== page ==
At this point, we tried to mimic the Lunga with a set to toy Bongos, only to find that the Piezo was extremely unresponsive. Also, we began to develop some trouble with interpreting the data from the FSR on the head of the stick. This became a problem as when force was applied to the sensor with our hands, we got good data values. On the other hand, when hitting the drum or the table, the values were much less than ideal. As the device stands now, we have a practice drum pad with a Piezo sensor under the head. This part does not deviate far from the original design only that instead of three sensors, only one is full operational at this time. As far as the stick is concerned, the geometry of the stick has changed. It is now not as deep, as approximately 3mm were cut off of the face, and both of the sides have been cut to be flat. A single FSR sensor is attached to the face of the stick and a push button is attached to the Doepfer Box in its place.
The MAX patch that was made for this project has two main functions. The first is to take in the controller data provided from the sensors attached to the Doepher Box. Once the MIDI data comes in, the MAX patch scales the data range to fit in the MIDI range of 0 to 127. This in turn, depending on the parsed data, sent information to the NN19 module in Reason and told it to play a specific Lunga sample. This function was originally implemented for the sensor that was to be in place on the face of the stick and on both sides to facilitate the side hits that occur in the Lunga play. There was also a sensor attached to the strings of the Lunga. This proximity sensor was supposed to mimic the movement of the strings when the Lunga is played. To do this, the controller that the Proximity sensor was assigned was mapped to control Pitch Bend in Reason, as to help create that same sound of the tension increase when the strings are pulled on.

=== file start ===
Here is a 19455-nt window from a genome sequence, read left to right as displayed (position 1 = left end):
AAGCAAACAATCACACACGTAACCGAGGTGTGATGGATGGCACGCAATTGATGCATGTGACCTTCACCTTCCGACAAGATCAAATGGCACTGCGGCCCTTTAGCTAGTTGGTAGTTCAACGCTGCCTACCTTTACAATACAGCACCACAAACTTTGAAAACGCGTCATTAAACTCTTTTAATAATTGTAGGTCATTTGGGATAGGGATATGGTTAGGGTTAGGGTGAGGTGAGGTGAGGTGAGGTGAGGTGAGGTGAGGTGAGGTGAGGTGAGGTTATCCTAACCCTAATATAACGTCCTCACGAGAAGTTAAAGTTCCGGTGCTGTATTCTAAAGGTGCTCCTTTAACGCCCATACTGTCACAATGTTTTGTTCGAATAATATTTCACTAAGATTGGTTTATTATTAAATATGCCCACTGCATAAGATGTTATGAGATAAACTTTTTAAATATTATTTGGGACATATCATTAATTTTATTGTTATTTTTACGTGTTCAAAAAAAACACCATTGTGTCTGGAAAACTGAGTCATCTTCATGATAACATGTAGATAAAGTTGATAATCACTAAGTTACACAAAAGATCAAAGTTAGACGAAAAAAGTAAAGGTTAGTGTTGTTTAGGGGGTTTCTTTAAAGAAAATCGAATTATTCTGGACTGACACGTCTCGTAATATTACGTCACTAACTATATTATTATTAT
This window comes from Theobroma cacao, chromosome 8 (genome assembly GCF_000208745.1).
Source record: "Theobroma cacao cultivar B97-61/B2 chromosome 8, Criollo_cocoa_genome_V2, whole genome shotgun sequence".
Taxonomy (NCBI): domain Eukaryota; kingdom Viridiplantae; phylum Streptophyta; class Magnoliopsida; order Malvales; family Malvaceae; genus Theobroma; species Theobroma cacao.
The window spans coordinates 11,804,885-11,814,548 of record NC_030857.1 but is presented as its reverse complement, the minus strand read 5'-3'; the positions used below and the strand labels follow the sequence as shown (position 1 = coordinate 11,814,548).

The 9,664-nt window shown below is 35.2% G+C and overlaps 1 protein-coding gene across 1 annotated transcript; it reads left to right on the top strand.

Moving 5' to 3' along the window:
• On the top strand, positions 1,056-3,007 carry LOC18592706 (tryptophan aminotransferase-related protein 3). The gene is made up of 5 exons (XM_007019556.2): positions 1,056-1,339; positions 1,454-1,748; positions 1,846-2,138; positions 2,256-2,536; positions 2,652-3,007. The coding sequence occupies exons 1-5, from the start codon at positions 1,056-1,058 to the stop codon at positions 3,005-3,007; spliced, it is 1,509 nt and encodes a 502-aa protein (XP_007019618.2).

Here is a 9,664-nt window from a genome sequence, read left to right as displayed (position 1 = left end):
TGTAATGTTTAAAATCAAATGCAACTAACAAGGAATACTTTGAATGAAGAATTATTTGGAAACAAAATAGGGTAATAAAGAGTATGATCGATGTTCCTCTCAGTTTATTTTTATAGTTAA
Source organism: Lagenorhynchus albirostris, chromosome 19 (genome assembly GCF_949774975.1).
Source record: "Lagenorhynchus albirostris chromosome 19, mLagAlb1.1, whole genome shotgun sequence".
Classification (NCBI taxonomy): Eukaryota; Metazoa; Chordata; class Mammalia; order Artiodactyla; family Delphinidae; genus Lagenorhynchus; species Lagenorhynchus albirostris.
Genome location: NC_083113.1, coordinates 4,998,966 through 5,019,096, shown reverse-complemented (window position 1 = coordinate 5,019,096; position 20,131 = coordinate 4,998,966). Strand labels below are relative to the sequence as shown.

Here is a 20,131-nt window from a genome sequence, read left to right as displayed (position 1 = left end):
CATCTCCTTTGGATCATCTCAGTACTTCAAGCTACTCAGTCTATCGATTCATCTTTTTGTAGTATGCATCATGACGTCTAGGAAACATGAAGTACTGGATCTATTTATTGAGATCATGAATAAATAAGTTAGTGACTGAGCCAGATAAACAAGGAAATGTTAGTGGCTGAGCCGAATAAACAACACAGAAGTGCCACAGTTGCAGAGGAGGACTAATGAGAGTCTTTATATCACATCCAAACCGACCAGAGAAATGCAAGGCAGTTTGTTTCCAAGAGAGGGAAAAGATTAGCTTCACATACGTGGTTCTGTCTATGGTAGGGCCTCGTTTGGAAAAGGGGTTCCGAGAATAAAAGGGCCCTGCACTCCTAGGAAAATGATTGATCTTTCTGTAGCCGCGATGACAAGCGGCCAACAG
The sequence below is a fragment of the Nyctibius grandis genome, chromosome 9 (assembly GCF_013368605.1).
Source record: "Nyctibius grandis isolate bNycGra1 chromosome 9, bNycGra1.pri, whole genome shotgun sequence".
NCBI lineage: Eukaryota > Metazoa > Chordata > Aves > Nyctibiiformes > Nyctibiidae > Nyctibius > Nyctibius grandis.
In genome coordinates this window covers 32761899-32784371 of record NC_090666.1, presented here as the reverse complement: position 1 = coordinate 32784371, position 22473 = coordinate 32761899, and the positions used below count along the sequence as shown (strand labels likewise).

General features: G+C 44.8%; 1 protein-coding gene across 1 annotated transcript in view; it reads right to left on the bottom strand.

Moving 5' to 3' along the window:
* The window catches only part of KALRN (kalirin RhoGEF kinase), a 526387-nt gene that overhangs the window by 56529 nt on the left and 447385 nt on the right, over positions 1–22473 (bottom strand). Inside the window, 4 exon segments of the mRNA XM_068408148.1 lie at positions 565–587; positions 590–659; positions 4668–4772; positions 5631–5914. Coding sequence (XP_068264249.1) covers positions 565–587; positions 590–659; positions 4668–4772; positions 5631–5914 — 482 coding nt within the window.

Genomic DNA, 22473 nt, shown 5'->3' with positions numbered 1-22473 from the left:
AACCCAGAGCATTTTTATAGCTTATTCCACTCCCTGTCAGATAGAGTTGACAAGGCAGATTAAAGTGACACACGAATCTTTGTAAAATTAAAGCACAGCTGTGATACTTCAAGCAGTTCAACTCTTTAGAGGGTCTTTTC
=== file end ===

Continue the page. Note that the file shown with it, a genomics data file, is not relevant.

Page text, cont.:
If I were to start this project again from the start, I would do a couple of things differently. First, I would get range of different sensors that I would think would work for a specific application. I would then make sure that I read all of the literature that I could find on the specific sensor and knew its pluses and minuses. I would then try each sensor, for a specific task, and compare the data from each. I would then make a decision about which sensor to use in the situation based upon which sensor gave the best data. That means data that is consistent, easy to manipulate, and repeatable. I would perform this testing process depending on the number of sensors that I planned to affix to the drum. Second, I would attach all of the sensors but fully assemble the drum. This would help in that I would be able to test out and make sure that all of the sensors were still fully operational and were all operating in the manner for which I had chosen them. Third, and finally, I would assemble the drum and make sure that the sensors were still operating correctly. Another construction parameter that I would try to change or be more wary of is the type of wire being used. In instances where space is limited or a large change in space would be detrimental to the testing, I would use a very high gauge wire. I would then connect it to a smaller gauge wire further from the sensor. Another parameter that I would try to make more consistent would be the type of and quality of the soldering connections between wires and sensors and wires and wires. One thing that did set us back a bit was the need to be continually re-soldering specific joints and the inconsistency of the wire used. A more uniform wire scheme would help to not only alleviate stress on the wires, but also on the joints. •